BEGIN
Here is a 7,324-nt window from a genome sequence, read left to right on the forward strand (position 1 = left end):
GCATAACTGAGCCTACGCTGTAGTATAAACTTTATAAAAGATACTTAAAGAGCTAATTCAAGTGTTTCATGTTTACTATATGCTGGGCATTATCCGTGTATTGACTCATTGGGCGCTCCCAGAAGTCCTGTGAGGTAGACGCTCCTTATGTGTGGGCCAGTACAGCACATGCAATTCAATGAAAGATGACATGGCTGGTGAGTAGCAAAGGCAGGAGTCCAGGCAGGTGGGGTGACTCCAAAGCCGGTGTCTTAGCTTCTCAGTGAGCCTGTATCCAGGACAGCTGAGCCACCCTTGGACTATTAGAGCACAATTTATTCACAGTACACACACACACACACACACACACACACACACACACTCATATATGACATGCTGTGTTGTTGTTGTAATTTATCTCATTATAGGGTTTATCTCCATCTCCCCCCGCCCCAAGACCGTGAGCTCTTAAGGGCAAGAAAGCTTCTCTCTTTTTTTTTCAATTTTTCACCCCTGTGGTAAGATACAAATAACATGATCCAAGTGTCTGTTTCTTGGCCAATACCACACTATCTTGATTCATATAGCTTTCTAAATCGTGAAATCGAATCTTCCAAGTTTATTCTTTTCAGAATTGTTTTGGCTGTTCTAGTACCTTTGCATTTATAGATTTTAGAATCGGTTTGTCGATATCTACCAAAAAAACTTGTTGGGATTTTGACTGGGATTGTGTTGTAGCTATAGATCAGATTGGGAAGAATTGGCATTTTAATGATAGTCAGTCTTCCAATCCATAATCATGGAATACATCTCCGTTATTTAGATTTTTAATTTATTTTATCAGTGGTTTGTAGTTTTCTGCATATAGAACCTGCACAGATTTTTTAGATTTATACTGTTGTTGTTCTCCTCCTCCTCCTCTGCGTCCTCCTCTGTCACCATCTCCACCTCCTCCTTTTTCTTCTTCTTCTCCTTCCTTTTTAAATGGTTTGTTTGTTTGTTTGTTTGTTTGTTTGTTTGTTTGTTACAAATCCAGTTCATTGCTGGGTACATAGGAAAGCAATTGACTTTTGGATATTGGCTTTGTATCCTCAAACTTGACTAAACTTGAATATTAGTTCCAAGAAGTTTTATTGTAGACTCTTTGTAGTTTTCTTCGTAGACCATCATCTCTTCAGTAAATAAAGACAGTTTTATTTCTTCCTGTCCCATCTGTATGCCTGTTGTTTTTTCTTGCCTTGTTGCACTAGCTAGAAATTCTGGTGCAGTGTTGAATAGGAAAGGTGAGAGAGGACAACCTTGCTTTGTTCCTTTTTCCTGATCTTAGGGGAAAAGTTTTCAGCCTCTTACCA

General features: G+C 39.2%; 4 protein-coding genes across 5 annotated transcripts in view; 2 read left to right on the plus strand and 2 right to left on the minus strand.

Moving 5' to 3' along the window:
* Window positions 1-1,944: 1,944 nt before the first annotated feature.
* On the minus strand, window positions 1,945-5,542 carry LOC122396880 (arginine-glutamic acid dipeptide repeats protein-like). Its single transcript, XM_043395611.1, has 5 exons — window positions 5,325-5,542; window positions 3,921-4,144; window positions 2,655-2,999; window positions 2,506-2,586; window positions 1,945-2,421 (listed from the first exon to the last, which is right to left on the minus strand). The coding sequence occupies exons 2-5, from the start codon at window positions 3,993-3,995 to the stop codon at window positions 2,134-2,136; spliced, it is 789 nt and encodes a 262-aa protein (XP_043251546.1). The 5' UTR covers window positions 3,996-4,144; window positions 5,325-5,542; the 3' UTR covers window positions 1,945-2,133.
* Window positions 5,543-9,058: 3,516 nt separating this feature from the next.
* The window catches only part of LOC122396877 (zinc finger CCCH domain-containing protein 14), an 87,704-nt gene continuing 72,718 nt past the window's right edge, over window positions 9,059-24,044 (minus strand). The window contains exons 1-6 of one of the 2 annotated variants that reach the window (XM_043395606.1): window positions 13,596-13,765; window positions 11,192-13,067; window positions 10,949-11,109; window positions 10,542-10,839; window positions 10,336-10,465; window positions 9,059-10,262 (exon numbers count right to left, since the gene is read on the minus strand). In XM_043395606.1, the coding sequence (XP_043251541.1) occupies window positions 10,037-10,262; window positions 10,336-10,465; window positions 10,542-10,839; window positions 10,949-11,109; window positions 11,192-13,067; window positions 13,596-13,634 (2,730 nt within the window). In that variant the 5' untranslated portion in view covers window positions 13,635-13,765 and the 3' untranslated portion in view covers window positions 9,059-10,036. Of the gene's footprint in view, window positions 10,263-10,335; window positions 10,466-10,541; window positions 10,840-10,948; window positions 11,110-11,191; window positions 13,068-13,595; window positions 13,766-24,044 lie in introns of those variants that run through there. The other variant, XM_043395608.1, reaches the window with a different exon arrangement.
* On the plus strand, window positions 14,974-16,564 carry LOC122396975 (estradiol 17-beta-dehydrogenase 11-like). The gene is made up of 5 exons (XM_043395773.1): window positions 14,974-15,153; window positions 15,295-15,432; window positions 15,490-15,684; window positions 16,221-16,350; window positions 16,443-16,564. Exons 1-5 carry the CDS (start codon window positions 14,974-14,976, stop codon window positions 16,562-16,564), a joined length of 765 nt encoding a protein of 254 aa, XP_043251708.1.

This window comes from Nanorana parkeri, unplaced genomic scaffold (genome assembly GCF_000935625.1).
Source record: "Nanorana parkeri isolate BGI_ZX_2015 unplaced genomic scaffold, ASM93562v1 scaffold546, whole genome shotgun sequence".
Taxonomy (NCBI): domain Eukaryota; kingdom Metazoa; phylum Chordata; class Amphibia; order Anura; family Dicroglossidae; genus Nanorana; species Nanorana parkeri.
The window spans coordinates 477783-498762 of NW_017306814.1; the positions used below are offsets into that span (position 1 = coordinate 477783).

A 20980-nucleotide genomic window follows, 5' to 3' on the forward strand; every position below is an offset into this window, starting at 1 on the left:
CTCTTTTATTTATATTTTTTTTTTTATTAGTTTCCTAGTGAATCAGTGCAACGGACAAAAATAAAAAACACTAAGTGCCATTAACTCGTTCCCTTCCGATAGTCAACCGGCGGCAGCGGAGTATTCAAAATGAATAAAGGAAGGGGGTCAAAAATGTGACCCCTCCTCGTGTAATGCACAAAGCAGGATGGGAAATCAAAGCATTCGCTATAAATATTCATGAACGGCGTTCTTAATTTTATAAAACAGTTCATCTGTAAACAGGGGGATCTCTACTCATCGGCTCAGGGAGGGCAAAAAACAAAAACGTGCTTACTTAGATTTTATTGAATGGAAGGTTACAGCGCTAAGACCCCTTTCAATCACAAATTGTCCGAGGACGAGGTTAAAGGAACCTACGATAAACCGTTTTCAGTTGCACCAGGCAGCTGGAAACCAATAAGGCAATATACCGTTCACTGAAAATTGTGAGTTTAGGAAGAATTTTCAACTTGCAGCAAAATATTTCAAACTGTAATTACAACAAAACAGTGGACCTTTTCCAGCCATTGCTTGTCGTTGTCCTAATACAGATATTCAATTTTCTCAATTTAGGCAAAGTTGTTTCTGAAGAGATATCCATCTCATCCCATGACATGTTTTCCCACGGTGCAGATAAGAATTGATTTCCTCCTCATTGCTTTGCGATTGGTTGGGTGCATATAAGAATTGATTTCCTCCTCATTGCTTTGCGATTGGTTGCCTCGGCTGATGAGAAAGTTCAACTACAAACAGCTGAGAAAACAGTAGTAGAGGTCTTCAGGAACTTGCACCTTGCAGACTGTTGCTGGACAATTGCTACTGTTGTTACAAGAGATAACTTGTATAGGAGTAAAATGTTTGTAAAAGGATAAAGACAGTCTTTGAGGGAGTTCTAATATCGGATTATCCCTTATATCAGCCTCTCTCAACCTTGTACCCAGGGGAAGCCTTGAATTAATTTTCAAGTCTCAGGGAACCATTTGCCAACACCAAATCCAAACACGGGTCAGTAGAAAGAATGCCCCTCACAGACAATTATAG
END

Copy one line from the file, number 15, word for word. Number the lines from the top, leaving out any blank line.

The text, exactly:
CTCTTTTATTTATATTTTTTTTTTTATTAGTTTCCTAGTGAATCAGTGCAACGGACAAAAATAAAAAACACTAAGTGCCATTAACTCGTTCCCTTCCGATAGTCAACCGGCGGCAGCGGAGTATTCAAAATGAATAAAGGAAGGGGGTCAAAAATGTGACCCCTCCTCGTGTAATGCACAAAGCAGGATGGGAAATCAAAGCATTCGCTATAAATATTCATGAACGGCGTTCTTAATTTTATAAAACAGTTCATCTGTAAACAGGGGGATCTCTACTCATCGGCTCAGGGAGGGCAAAAAACAAAAACGTGCTTACTTAGATTTTATTGAATGGAAGGTTACAGCGCTAAGACCCCTTTCAATCACAAATTGTCCGAGGACGAGGTTAAAGGAACCTACGATAAACCGTTTTCAGTTGCACCAGGCAGCTGGAAACCAATAAGGCAATATACCGTTCACTGAAAATTGTGAGTTTAGGAAGAATTTTCAACTTGCAGCAAAATATTTCAAACTGTAATTACAACAAAACAGTGGACCTTTTCCAGCCATTGCTTGTCGTTGTCCTAATACAGATATTCAATTTTCTCAATTTAGGCAAAGTTGTTTCTGAAGAGATATCCATCTCATCCCATGACATGTTTTCCCACGGTGCAGATAAGAATTGATTTCCTCCTCATTGCTTTGCGATTGGTTGGGTGCATATAAGAATTGATTTCCTCCTCATTGCTTTGCGATTGGTTGCCTCGGCTGATGAGAAAGTTCAACTACAAACAGCTGAGAAAACAGTAGTAGAGGTCTTCAGGAACTTGCACCTTGCAGACTGTTGCTGGACAATTGCTACTGTTGTTACAAGAGATAACTTGTATAGGAGTAAAATGTTTGTAAAAGGATAAAGACAGTCTTTGAGGGAGTTCTAATATCGGATTATCCCTTATATCAGCCTCTCTCAACCTTGTACCCAGGGGAAGCCTTGAATTAATTTTCAAGTCTCAGGGAACCATTTGCCAACACCAAATCCAAACACGGGTCAGTAGAAAGAATGCCCCTCACAGACAATTATAG